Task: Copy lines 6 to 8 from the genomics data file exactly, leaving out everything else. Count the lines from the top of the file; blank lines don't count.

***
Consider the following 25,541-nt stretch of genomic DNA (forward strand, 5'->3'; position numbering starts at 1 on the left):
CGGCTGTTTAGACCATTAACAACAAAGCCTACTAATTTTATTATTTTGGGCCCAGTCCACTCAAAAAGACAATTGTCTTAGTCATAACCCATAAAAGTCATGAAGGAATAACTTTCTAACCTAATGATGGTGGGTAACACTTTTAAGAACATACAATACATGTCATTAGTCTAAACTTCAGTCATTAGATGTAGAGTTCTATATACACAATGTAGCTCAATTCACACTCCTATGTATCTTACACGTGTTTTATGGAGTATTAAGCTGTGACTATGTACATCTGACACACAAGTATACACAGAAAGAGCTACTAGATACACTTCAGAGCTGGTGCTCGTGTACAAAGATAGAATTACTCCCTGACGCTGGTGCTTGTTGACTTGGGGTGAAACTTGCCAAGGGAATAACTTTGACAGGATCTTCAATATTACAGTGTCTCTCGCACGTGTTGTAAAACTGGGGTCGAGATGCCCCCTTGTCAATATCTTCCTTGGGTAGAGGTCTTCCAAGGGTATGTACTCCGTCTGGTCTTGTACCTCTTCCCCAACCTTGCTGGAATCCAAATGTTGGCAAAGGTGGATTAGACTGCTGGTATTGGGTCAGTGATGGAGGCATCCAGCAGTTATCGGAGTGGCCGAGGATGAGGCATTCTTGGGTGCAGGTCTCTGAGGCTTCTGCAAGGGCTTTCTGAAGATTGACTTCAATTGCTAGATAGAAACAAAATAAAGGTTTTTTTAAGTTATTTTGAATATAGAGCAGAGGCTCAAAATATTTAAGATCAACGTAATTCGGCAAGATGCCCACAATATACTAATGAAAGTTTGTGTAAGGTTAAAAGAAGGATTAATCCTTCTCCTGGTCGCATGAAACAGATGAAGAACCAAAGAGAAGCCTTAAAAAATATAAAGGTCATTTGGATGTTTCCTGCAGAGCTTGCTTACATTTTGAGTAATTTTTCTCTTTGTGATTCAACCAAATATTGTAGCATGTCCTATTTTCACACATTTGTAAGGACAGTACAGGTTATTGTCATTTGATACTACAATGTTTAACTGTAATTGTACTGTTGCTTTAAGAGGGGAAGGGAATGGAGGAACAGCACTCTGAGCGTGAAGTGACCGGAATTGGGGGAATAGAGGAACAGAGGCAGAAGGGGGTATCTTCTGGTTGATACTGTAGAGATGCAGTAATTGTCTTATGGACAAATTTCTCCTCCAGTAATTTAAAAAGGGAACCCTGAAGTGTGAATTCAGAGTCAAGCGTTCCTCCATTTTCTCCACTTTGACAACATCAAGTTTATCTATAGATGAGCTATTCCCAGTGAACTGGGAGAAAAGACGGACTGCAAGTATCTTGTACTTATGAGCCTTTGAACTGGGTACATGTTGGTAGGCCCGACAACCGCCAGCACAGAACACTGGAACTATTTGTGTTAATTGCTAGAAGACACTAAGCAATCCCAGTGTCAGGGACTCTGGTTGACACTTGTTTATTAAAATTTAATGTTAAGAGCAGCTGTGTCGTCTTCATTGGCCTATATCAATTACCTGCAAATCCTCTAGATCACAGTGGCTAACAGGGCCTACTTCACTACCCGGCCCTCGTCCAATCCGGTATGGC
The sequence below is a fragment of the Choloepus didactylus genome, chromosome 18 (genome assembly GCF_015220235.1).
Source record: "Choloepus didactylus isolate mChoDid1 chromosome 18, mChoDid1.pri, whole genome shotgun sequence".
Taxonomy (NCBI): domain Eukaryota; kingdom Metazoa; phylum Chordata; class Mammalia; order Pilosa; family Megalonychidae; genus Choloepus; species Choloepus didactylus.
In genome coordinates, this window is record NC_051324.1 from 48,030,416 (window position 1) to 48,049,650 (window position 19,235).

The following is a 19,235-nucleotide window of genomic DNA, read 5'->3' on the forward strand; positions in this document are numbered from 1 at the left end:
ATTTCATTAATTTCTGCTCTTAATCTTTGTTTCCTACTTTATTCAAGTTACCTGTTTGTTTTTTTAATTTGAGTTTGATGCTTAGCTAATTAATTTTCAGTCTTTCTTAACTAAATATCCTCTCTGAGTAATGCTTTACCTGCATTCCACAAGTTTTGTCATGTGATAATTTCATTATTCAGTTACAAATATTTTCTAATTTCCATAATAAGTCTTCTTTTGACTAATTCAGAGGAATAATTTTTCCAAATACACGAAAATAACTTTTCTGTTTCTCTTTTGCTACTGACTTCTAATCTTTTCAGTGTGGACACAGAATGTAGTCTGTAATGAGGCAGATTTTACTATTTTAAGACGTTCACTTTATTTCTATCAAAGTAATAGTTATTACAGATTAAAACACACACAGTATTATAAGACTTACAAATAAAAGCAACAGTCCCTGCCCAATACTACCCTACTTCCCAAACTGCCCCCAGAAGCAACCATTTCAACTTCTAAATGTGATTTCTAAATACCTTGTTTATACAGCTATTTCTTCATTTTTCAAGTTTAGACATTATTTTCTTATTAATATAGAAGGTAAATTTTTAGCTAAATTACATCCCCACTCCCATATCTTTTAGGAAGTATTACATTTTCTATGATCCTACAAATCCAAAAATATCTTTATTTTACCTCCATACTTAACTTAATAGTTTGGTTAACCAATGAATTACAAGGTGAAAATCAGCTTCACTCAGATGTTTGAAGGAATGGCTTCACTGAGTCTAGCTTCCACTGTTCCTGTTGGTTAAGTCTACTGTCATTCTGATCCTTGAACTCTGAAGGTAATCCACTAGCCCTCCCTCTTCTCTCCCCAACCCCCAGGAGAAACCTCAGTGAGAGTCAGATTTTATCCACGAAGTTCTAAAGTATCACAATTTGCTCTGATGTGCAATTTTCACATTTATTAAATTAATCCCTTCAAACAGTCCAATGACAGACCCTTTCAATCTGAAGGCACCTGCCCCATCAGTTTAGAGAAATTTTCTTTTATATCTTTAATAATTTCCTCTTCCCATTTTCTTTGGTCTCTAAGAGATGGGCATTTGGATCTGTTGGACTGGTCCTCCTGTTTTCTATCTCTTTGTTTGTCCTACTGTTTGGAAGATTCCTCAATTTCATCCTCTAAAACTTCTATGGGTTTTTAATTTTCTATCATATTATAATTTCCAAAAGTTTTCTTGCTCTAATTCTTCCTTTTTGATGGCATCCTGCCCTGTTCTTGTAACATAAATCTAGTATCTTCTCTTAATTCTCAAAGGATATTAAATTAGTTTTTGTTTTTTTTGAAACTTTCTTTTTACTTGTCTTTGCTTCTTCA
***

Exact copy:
In genome coordinates, this window is record NC_051324.1 from 48,030,416 (window position 1) to 48,049,650 (window position 19,235).

The following is a 19,235-nucleotide window of genomic DNA, read 5'->3' on the forward strand; positions in this document are numbered from 1 at the left end:
ATTTCATTAATTTCTGCTCTTAATCTTTGTTTCCTACTTTATTCAAGTTACCTGTTTGTTTTTTTAATTTGAGTTTGATGCTTAGCTAATTAATTTTCAGTCTTTCTTAACTAAATATCCTCTCTGAGTAATGCTTTACCTGCATTCCACAAGTTTTGTCATGTGATAATTTCATTATTCAGTTACAAATATTTTCTAATTTCCATAATAAGTCTTCTTTTGACTAATTCAGAGGAATAATTTTTCCAAATACACGAAAATAACTTTTCTGTTTCTCTTTTGCTACTGACTTCTAATCTTTTCAGTGTGGACACAGAATGTAGTCTGTAATGAGGCAGATTTTACTATTTTAAGACGTTCACTTTATTTCTATCAAAGTAATAGTTATTACAGATTAAAACACACACAGTATTATAAGACTTACAAATAAAAGCAACAGTCCCTGCCCAATACTACCCTACTTCCCAAACTGCCCCCAGAAGCAACCATTTCAACTTCTAAATGTGATTTCTAAATACCTTGTTTATACAGCTATTTCTTCATTTTTCAAGTTTAGACATTATTTTCTTATTAATATAGAAGGTAAATTTTTAGCTAAATTACATCCCCACTCCCATATCTTTTAGGAAGTATTACATTTTCTATGATCCTACAAATCCAAAAATATCTTTATTTTACCTCCATACTTAACTTAATAGTTTGGTTAACCAATGAATTACAAGGTGAAAATCAGCTTCACTCAGATGTTTGAAGGAATGGCTTCACTGAGTCTAGCTTCCACTGTTCCTGTTGGTTAAGTCTACTGTCATTCTGATCCTTGAACTCTGAAGGTAATCCACTAGCCCTCCCTCTTCTCTCCCCAACCCCCAGGAGAAACCTCAGTGAGAGTCAGATTTTATCCACGAAGTTCTAAAGTATCACAATTTGCTCTGATGTGCAATTTTCACATTTATTAAATTAATCCCTTCAAACAGTCCAATGACAGACCCTTTCAATCTGAAGGCACCTGCCCCATCAGTTTAGAGAAATTTTCTTTTATATCTTTAATAATTTCCTCTTCCCATTTTCTTTGGTCTCTAAGAGATGGGCATTTGGATCTGTTGGACTGGTCCTCCTGTTTTCTATCTCTTTGTTTGTCCTACTGTTTGGAAGATTCCTCAATTTCATCCTCTAAAACTTCTATGGGTTTTTAATTTTCTATCATATTATAATTTCCAAAAGTTTTCTTGCTCTAATTCTTCCTTTTTGATGGCATCCTGCCCTGTTCTTGTAACATAAATCTAGTATCTTCTCTTAATTCTCAAAGGATATTAAATTAGTTTTTGTTTTTTTTGAAACTTTCTTTTTACTTGTCTTTGCTTCTTCA